ASSOCIATE PROFESSOR, Simon Fraser University
ASSOCIATE MEMBER, Nuffield College, University of Oxford
B.Sc. (University of Calgary)
B.A. (University of Calgary)
M.A. (University of Calgary)
Ph.D. (University of British Columbia)
Email : firstname.lastname@example.org
Phone : 778-782-8640
Office location : AQ6039
Mark Pickup is an Associate Professor in the Department of Political Science at Simon Fraser University. He is also a Visiting Fellow in the Department of Politics at the University of Oxford.
Mark is a specialist in Comparative Politics and Political Methodology. Substantively, his research primarily falls into three areas: the economy and democratic accountability; polls and electoral outcomes; and conditions of democratic responsiveness. His research focuses on political information, public opinion, the media, election campaigns and electoral institutions within North American and European countries. His methodological interests concern the analysis of longitudinal data (time series, panel, network, etc.) with a secondary interest in Bayesian analysis.
Pickup, Mark. Introduction to Time Series. Series: Quantitative Applications in the Social Sciences (2014). Thousand Oaks, California: Sage Publications, Inc..
Pickup, Mark, and Sara B. Hobolt. “The Conditionality of the Trade-off between Government Responsiveness and Effectiveness: The Impact of Minority Status and Polls in the Canadian House of Commons.” Accepted. Electoral Studies.
Manger, Mark and Mark Pickup. “The Coevolution of Trade Agreement Networks and Democracy.” Journal of Conflict Resolution (2014). Forthcoming and Published online.
De Rooij, Eline A., Matthew J. Goodwin and Mark Pickup. “Threat, Prejudice and the Impact of the Riots in England.” Social Science Research. (2014) Forthcoming and Published online.
Chzhen, Yekaterina, Geoffrey Evans, and Mark Pickup. “When do Economic Perceptions Matter for Party Approval?” Political Behavior (2013). Forthcoming and Published online.
Pickup, Mark and Geoffrey Evans. “Addressing the Endogeneity of Economic Evaluations in Models of Political Choice.” Public Opinion Quarterly. (2013) 77(3): 735-54.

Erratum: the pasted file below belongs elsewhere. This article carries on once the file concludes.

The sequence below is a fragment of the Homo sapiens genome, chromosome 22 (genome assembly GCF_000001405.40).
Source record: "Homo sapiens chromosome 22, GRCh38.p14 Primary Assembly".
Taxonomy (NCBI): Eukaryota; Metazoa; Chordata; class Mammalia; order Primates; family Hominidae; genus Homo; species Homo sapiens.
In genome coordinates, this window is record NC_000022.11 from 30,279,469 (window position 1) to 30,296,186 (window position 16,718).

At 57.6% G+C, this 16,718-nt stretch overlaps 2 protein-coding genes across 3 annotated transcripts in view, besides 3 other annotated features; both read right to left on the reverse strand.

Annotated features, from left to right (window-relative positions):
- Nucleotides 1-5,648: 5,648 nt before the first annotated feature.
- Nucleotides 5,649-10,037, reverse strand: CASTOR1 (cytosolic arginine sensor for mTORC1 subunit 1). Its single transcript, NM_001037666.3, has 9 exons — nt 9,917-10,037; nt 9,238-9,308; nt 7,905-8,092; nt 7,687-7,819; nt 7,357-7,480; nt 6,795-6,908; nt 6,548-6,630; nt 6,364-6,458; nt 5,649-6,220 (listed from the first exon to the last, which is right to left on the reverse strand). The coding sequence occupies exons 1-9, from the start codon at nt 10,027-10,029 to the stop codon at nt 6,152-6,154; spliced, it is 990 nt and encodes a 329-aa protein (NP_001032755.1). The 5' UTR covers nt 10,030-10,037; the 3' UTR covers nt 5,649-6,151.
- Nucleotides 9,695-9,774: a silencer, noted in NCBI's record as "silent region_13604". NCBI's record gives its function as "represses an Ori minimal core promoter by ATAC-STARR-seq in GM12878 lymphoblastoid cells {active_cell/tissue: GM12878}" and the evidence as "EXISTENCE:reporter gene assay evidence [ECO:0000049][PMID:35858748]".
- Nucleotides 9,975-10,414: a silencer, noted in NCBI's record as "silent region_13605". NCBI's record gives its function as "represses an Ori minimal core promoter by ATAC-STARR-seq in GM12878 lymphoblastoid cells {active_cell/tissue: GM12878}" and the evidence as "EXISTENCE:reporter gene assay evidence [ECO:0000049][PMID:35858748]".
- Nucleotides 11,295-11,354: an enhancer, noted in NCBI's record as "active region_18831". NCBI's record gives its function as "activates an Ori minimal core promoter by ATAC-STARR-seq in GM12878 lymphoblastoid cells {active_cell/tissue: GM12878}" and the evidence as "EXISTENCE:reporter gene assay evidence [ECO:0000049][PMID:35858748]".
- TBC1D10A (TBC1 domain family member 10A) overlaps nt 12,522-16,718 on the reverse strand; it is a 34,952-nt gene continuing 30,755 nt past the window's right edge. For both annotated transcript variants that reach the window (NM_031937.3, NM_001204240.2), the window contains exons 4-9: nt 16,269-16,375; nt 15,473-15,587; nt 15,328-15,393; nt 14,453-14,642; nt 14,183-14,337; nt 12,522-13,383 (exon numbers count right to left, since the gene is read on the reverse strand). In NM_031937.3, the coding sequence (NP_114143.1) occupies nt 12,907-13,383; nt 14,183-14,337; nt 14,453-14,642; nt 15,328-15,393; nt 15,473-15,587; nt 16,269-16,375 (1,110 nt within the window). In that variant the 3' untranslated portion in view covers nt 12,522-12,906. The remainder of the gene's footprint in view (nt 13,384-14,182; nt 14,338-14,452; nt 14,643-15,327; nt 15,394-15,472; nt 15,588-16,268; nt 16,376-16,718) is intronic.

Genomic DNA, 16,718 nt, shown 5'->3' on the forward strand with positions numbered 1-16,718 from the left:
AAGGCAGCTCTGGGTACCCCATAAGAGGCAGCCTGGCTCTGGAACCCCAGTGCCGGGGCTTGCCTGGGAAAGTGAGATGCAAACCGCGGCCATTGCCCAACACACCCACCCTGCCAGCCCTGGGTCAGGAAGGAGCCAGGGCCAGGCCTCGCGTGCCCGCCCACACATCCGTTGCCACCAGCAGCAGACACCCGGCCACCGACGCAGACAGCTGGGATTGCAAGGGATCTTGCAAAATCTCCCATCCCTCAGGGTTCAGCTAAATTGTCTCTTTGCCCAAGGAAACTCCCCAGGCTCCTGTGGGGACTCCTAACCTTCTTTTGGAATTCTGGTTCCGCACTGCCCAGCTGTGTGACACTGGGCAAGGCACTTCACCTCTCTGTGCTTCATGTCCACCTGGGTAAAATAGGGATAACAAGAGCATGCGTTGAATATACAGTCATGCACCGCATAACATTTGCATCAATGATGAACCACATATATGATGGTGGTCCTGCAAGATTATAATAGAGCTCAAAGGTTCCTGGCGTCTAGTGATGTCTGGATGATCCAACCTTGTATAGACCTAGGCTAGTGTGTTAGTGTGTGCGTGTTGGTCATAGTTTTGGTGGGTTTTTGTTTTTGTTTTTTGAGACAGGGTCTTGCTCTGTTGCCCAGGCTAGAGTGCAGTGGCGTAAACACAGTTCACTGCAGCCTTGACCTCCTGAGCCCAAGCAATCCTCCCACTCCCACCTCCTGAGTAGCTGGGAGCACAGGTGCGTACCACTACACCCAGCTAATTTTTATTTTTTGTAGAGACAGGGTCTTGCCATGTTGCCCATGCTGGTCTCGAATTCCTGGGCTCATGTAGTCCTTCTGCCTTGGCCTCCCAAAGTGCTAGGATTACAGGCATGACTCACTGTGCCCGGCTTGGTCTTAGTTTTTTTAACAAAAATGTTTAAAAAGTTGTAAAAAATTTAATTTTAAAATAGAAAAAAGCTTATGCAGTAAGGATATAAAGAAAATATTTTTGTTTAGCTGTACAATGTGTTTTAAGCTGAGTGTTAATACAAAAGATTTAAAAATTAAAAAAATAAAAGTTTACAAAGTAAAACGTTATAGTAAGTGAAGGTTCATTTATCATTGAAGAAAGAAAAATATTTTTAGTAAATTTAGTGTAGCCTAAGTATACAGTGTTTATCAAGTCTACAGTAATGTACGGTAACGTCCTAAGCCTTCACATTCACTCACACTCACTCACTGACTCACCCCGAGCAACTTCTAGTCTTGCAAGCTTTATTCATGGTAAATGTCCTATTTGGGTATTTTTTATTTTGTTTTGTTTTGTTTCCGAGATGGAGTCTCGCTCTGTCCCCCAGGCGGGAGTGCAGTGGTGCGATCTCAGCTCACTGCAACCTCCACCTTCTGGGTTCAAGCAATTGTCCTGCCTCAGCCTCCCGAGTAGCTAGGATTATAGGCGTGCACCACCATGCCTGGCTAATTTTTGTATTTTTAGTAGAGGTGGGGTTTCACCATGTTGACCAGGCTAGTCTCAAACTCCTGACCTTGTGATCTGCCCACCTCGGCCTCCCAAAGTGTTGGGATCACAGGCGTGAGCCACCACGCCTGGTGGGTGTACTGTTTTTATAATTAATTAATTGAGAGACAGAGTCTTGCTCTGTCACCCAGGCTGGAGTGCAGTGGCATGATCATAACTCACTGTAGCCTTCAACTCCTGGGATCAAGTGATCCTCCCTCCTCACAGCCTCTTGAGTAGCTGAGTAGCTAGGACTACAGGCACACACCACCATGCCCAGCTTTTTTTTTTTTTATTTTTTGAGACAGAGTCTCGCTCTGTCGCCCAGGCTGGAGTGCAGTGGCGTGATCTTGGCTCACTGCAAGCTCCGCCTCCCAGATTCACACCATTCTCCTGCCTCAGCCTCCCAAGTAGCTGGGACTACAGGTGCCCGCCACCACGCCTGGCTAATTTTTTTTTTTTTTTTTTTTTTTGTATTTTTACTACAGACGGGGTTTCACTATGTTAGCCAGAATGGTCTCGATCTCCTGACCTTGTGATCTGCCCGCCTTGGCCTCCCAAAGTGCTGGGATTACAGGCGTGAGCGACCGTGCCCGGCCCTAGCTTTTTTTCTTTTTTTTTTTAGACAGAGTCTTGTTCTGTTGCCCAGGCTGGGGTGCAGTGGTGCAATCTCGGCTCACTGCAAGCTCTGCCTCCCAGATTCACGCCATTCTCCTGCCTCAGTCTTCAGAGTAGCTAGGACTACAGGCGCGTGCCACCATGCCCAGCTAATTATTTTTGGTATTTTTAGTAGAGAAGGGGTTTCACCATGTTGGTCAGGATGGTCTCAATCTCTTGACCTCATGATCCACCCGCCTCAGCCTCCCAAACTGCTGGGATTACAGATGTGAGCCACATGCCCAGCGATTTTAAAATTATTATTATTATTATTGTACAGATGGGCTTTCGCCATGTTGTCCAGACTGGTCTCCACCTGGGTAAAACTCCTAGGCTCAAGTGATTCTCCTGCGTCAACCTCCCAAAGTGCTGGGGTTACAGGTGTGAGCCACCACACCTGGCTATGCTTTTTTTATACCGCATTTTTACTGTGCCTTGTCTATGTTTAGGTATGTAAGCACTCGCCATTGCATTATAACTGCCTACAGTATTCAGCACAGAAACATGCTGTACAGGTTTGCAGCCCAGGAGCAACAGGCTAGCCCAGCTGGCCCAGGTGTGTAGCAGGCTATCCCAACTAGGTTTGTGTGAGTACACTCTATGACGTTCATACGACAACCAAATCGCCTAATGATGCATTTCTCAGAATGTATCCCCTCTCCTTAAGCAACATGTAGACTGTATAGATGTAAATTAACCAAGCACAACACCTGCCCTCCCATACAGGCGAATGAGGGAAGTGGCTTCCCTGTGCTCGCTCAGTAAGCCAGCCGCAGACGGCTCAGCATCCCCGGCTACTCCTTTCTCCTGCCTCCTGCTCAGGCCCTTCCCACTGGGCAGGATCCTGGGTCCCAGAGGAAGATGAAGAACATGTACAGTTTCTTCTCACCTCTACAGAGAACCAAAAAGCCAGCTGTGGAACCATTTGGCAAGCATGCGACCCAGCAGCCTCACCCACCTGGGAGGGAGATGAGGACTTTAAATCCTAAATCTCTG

Wlezien, Christopher, Will Jennings, Robert Ford, Stephen Fisher and Mark Pickup. “Polls and the Vote in Britain.” Political Studies. (2013) 61(S1), 129–54.
Manger, Mark, Mark Pickup and Tom Snijders. “A Hierarchy of Preferences: A Longitudinal Network Analysis Approach to PTA Formation.” Journal of Conflict Resolution. (2012) 56: 852 - 77.
Matthews, J. Scott, Mark Pickup and Fred Cutler. “The Mediated Horse Race: Campaign Polls and Poll Reporting.” Canadian Journal of Political Science. (2012) 45(02): 261-87. (Shortlisted for the John McMenemy Prize for the best article published in volume 45 of the Canadian Journal of Political Science.)
Pickup, Mark, J. Scott Matthews Will Jennings, Robert Ford and Stephen Fisher. “Why did the polls overestimate Lib Dem support? Sources of Polling Error in the 2010 British General Election.” Journal of Elections Public Opinion and Parties (2011) 21: 179-209.
Fisher, Stephen , Robert Ford, Will Jennings, Mark Pickup and Christopher Wlezien “From Polls to Votes to Seats: Forecasting the 2010 British Election.” Electoral Studies (2011) 30:250-57
Evans, Geoff and Mark Pickup. “Reversing the Causal Arrow: The Political Conditioning of Economic Perceptions in the 2000-2004 US Presidential Election Cycle.” Journal of Politics. (2010) 72: 1236-51.
Pickup, Mark. “Better Know Your Dependent Variable: A Multination Analysis of Government Support Measures in Economic Popularity Models.” British Journal of Political Science (2010) 40: 449–68.
Pickup, Mark. “Measure Twice, Model Once: Introduction to Methods for Better Longitudinal Measurement.” Electoral Studies (2009) 28: 354-67.
Pickup, Mark and Christopher Wlezien. “On Filtering Longitudinal Public Opinion Data: Issues in Identification and Representation of the True Change.” Electoral Studies (2009) 28: 349-53.
Pickup, Mark. “Testing for Fractional Integration in Party Popularity in the Presence of Structural Breaks.” Journal of Elections, Parties and Public Opinion (2009) 19: 105-16.
Pickup, Mark and Richard Johnston. “Campaign Trial Heats as Election Forecasts: Evidence from the 2004 and 2006 Canadian Elections.” Electoral Studies (2007) 26: 460-76.
Pickup, Mark. “Globalisation, Politics, and Provincial Government Spending in Canada.” Canadian Journal of Political Science (2006) 39: 883-917. (Shortlisted for the John McMenemy Prize for the best article published in volume 39 of the Canadian Journal of Political Science.)